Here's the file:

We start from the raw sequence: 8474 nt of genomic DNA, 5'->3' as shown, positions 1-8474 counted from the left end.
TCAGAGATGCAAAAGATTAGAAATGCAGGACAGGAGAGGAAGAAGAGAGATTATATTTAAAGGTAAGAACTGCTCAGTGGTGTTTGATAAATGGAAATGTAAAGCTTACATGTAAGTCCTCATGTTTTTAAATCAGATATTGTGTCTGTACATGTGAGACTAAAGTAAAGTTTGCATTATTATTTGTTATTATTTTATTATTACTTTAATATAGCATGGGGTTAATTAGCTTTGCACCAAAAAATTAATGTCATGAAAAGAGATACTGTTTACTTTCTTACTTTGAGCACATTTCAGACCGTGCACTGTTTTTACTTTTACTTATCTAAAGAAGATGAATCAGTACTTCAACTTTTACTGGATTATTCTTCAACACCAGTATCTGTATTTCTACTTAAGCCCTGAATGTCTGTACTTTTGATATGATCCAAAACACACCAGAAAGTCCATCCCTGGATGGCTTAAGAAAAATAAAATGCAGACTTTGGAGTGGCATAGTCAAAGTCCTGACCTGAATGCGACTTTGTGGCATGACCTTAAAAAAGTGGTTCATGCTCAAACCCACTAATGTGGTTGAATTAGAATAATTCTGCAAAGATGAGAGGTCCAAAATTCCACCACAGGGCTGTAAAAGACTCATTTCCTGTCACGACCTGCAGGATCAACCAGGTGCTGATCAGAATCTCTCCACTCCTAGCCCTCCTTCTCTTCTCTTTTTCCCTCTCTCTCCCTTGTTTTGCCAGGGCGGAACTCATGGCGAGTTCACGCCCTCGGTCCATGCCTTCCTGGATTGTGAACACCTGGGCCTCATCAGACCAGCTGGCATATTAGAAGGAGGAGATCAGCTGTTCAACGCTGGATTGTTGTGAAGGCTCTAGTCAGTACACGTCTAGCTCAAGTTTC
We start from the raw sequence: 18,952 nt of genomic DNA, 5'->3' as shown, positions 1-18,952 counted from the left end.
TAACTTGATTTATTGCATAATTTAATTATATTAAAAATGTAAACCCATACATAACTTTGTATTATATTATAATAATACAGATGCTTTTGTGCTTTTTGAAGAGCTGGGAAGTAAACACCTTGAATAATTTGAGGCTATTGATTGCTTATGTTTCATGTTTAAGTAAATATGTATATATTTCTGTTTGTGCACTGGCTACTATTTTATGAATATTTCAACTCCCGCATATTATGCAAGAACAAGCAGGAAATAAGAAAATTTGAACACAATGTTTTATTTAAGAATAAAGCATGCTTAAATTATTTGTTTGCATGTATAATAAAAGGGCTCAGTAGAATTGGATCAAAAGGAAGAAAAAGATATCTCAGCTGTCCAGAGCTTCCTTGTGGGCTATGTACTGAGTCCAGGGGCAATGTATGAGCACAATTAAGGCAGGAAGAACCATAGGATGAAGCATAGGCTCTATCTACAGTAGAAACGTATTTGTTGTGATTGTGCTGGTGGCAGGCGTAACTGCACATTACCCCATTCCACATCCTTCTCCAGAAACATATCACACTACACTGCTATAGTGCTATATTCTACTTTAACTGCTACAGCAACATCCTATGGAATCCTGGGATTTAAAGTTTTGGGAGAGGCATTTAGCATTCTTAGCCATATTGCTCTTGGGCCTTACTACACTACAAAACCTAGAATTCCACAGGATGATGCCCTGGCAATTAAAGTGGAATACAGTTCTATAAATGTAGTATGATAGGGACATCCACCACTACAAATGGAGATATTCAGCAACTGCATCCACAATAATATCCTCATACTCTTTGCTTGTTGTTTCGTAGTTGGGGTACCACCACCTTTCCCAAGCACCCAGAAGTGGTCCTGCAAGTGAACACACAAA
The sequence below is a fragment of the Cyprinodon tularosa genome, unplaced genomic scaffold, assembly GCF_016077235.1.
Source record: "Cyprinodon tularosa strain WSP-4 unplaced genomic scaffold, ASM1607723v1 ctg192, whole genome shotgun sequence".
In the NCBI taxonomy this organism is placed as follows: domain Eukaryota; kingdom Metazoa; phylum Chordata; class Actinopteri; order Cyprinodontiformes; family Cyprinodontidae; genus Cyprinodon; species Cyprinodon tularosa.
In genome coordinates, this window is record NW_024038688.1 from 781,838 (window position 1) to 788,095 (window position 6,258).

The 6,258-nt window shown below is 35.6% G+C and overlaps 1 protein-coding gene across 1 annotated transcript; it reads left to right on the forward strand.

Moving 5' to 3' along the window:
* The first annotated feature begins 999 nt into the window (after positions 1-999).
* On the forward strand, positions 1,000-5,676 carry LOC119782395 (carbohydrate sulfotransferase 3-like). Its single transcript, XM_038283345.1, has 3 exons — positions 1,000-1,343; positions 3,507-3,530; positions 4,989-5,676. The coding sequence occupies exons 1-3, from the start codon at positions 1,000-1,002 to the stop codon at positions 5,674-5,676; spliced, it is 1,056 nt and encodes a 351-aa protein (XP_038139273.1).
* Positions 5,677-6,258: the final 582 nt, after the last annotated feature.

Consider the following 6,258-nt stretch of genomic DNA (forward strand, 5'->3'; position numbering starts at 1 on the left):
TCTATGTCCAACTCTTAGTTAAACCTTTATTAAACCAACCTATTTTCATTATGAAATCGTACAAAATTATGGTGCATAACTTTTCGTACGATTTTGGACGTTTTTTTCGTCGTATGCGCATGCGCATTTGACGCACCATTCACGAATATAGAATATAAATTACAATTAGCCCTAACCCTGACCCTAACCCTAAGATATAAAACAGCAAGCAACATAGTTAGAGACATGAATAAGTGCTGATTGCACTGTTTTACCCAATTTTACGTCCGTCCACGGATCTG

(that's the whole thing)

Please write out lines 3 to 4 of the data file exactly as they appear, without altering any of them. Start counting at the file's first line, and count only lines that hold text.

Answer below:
We start from the raw sequence: 18,952 nt of genomic DNA, 5'->3' as shown, positions 1-18,952 counted from the left end.
TAACTTGATTTATTGCATAATTTAATTATATTAAAAATGTAAACCCATACATAACTTTGTATTATATTATAATAATACAGATGCTTTTGTGCTTTTTGAAGAGCTGGGAAGTAAACACCTTGAATAATTTGAGGCTATTGATTGCTTATGTTTCATGTTTAAGTAAATATGTATATATTTCTGTTTGTGCACTGGCTACTATTTTATGAATATTTCAACTCCCGCATATTATGCAAGAACAAGCAGGAAATAAGAAAATTTGAACACAATGTTTTATTTAAGAATAAAGCATGCTTAAATTATTTGTTTGCATGTATAATAAAAGGGCTCAGTAGAATTGGATCAAAAGGAAGAAAAAGATATCTCAGCTGTCCAGAGCTTCCTTGTGGGCTATGTACTGAGTCCAGGGGCAATGTATGAGCACAATTAAGGCAGGAAGAACCATAGGATGAAGCATAGGCTCTATCTACAGTAGAAACGTATTTGTTGTGATTGTGCTGGTGGCAGGCGTAACTGCACATTACCCCATTCCACATCCTTCTCCAGAAACATATCACACTACACTGCTATAGTGCTATATTCTACTTTAACTGCTACAGCAACATCCTATGGAATCCTGGGATTTAAAGTTTTGGGAGAGGCATTTAGCATTCTTAGCCATATTGCTCTTGGGCCTTACTACACTACAAAACCTAGAATTCCACAGGATGATGCCCTGGCAATTAAAGTGGAATACAGTTCTATAAATGTAGTATGATAGGGACATCCACCACTACAAATGGAGATATTCAGCAACTGCATCCACAATAATATCCTCATACTCTTTGCTTGTTGTTTCGTAGTTGGGGTACCACCACCTTTCCCAAGCACCCAGAAGTGGTCCTGCAAGTGAACACACAAA